October 26, 2009

Addicted to Your Illness?

diving-board

I have spent the last six years reading, researching, and writing about cancer.  I am so fulfilled by this work, but sometimes I wonder if it is always the healthiest choice of how to spend my time.

My cancer has never been in remission and it could be with me for a long while yet. Cancer is an uninvited companion in my body, but that doesn’t mean it always has to be on my mind.  Usually my expertise about young adult cancer seems like a great asset that benefits my own care and helps others too.  But lately I’ve been wondering if I have built a little cancer trap for myself.

Right now I have the luxury of feeling well.  I don’t look or feel like a cancer patient, but I think and write like one.  What would I write about and how would I spend my time if I moved cancer from the front burner to the back burner in my mind?  I don’t even know the answer to this question. And that’s a bad sign. Perhaps while I’m feeling well, I should focus a bit more on the world beyond cancer.

So I’m giving myself a little assignment.  For the next few weeks, I’m going to write one post per week that is not about cancer.  Just for the hell of it.  Just to break my little addiction to the small world of illness I’ve built up around myself.  I hope you’ll still read and comment as I experiment with the great beyond.

Do you ever feel like you need a break from focusing on illness or that it consumes too much of your identity? Do you volunteer for cancer organizations, work in the healthcare field, blog or write about illness on top of being a patient too? I’m taking requests: What would you like me to write about in my non-healthcare posts?

Read Everything Changes: The Insider’s Guide to Cancer in Your 20s and 30s to learn more about coping with life beyond illness.

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March 02, 2009

Vicodin Earrings

mri
Surfing online, I came across this great work by 20-something Becky Stern. It is an embroidery from an MRI of her kneecap. On her website I found earrings she made out of Vicodin, a plush stuffed animal-like version of her femur, and a copper band aid. I was captivated and interviewed her a bit more about her art.

Q: What medium do you like to work in the most?
A: I don’t have a favorite medium. I tend to prefer craft processes, but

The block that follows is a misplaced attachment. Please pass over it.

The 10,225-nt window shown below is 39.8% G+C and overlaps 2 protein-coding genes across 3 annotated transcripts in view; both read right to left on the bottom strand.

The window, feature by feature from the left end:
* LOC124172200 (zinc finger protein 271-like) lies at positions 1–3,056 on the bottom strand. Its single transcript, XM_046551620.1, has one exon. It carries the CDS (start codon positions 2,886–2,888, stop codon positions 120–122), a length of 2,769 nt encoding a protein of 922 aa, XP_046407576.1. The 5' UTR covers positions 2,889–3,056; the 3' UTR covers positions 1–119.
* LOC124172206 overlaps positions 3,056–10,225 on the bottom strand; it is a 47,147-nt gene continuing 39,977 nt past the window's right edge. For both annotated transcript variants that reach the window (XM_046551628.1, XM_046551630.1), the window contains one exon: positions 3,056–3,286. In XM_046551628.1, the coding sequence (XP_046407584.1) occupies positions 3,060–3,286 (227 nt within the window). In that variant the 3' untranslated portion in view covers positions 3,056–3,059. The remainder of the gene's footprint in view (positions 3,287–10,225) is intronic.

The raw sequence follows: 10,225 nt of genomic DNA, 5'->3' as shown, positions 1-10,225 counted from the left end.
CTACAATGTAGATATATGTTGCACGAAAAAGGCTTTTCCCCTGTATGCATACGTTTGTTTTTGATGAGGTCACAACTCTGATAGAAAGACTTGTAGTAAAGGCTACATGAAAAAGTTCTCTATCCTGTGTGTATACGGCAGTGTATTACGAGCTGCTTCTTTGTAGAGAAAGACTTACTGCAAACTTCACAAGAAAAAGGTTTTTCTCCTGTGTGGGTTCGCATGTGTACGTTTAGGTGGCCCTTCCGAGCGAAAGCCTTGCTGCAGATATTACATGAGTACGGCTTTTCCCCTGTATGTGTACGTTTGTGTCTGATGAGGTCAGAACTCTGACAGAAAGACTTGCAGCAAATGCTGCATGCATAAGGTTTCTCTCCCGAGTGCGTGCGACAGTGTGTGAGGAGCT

also dabble in electronics.

Q: What subject matter fascinates you?
A: I’m really interested in our relationships with technology. A lot of
my work draws this. I also think it’s really neat how low tech things
like knitting can relate to digital images (stitches and pixels,
etc.).

Q: So what was up with your leg? Why did you have surgery?
A: I have bad genetic knee anatomy. My shallow femur grooves mean that my
kneecaps dislocate a lot. This time it took out a piece of cartilage
with it. It felt like there were shards of glass inside my knee before
the surgery.

Q: Some people would be grossed out by pics of their surgery. Seems like you are not. Have you always had a strong stomach?
A: My first knee surgery was when I was 8. I had another when I was 14.
So I guess you could say it grew on me. I’ve never liked it when
doctors could see parts of my body that I couldn’t, so I just ask them
for a copy of my MRIs, x-rays, surgery pictures, etc. I even have my
wisdom teeth and knee screws (that had to be removes) in an envelope.
The pictures from this last one do gross me out a little bit, but I
like to play on the grossness factor a bit in my work. The plush femur
is cute and at the same time gross.

Q: Do you plan to make other medically related pieces?

A: I’ve been working on a series of embroideries from my MRI images, and
I’ve made some band-aid earrings as well as some earrings made from my
leftover Vicodin tablets (I can’t take the stuff, it turns out it
makes me sick).

What about you guys reading this post? Do you ever have daydreams, real schemes, or actual artwork, plays, films, sculptures that you’ve made about your illness? Have you seen other illness related artwork that has stayed in your mind? Any work by young adult cancer patients?

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